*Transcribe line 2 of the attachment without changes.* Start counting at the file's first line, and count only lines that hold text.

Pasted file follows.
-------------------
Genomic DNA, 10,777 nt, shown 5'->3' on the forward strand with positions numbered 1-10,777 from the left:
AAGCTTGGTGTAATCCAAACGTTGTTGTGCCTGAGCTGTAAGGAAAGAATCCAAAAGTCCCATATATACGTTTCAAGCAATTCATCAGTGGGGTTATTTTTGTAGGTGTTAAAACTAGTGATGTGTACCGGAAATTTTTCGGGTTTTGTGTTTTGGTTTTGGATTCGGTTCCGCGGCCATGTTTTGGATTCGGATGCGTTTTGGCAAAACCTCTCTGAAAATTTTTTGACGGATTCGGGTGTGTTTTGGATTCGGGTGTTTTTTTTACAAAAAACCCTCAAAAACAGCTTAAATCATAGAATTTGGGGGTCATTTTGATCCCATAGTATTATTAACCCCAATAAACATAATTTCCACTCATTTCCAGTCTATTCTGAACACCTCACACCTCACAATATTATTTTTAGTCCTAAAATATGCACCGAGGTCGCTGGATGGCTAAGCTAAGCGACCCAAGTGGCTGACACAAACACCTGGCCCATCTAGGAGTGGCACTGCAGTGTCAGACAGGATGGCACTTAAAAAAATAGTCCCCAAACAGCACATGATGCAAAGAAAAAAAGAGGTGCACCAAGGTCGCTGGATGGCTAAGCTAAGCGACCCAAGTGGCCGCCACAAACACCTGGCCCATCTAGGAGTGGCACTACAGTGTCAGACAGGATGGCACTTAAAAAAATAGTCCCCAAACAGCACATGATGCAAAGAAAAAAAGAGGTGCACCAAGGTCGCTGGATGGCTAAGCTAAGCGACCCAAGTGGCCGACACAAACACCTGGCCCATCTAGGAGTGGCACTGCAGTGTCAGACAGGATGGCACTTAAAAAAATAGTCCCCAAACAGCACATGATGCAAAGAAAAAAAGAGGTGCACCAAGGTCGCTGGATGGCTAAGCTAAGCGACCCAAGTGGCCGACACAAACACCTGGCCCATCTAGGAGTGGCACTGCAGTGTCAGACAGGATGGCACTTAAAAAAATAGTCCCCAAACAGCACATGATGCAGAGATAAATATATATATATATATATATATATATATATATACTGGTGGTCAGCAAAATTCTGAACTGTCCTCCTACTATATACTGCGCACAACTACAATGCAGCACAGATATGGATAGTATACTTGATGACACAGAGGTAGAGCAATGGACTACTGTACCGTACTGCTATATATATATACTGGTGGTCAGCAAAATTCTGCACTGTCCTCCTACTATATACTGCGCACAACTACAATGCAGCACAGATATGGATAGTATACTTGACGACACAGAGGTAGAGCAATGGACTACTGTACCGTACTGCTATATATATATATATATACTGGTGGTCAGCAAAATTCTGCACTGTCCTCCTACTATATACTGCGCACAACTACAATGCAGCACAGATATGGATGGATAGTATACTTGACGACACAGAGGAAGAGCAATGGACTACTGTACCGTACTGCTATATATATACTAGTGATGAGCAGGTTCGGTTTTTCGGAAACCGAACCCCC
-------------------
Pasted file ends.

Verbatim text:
AAGCTTGGTGTAATCCAAACGTTGTTGTGCCTGAGCTGTAAGGAAAGAATCCAAAAGTCCCATATATACGTTTCAAGCAATTCATCAGTGGGGTTATTTTTGTAGGTGTTAAAACTAGTGATGTGTACCGGAAATTTTTCGGGTTTTGTGTTTTGGTTTTGGATTCGGTTCCGCGGCCATGTTTTGGATTCGGATGCGTTTTGGCAAAACCTCTCTGAAAATTTTTTGACGGATTCGGGTGTGTTTTGGATTCGGGTGTTTTTTTTACAAAAAACCCTCAAAAACAGCTTAAATCATAGAATTTGGGGGTCATTTTGATCCCATAGTATTATTAACCCCAATAAACATAATTTCCACTCATTTCCAGTCTATTCTGAACACCTCACACCTCACAATATTATTTTTAGTCCTAAAATATGCACCGAGGTCGCTGGATGGCTAAGCTAAGCGACCCAAGTGGCTGACACAAACACCTGGCCCATCTAGGAGTGGCACTGCAGTGTCAGACAGGATGGCACTTAAAAAAATAGTCCCCAAACAGCACATGATGCAAAGAAAAAAAGAGGTGCACCAAGGTCGCTGGATGGCTAAGCTAAGCGACCCAAGTGGCCGCCACAAACACCTGGCCCATCTAGGAGTGGCACTACAGTGTCAGACAGGATGGCACTTAAAAAAATAGTCCCCAAACAGCACATGATGCAAAGAAAAAAAGAGGTGCACCAAGGTCGCTGGATGGCTAAGCTAAGCGACCCAAGTGGCCGACACAAACACCTGGCCCATCTAGGAGTGGCACTGCAGTGTCAGACAGGATGGCACTTAAAAAAATAGTCCCCAAACAGCACATGATGCAAAGAAAAAAAGAGGTGCACCAAGGTCGCTGGATGGCTAAGCTAAGCGACCCAAGTGGCCGACACAAACACCTGGCCCATCTAGGAGTGGCACTGCAGTGTCAGACAGGATGGCACTTAAAAAAATAGTCCCCAAACAGCACATGATGCAGAGATAAATATATATATATATATATATATATATATATATACTGGTGGTCAGCAAAATTCTGAACTGTCCTCCTACTATATACTGCGCACAACTACAATGCAGCACAGATATGGATAGTATACTTGATGACACAGAGGTAGAGCAATGGACTACTGTACCGTACTGCTATATATATATACTGGTGGTCAGCAAAATTCTGCACTGTCCTCCTACTATATACTGCGCACAACTACAATGCAGCACAGATATGGATAGTATACTTGACGACACAGAGGTAGAGCAATGGACTACTGTACCGTACTGCTATATATATATATATATACTGGTGGTCAGCAAAATTCTGCACTGTCCTCCTACTATATACTGCGCACAACTACAATGCAGCACAGATATGGATGGATAGTATACTTGACGACACAGAGGAAGAGCAATGGACTACTGTACCGTACTGCTATATATATACTAGTGATGAGCAGGTTCGGTTTTTCGGAAACCGAACCCCC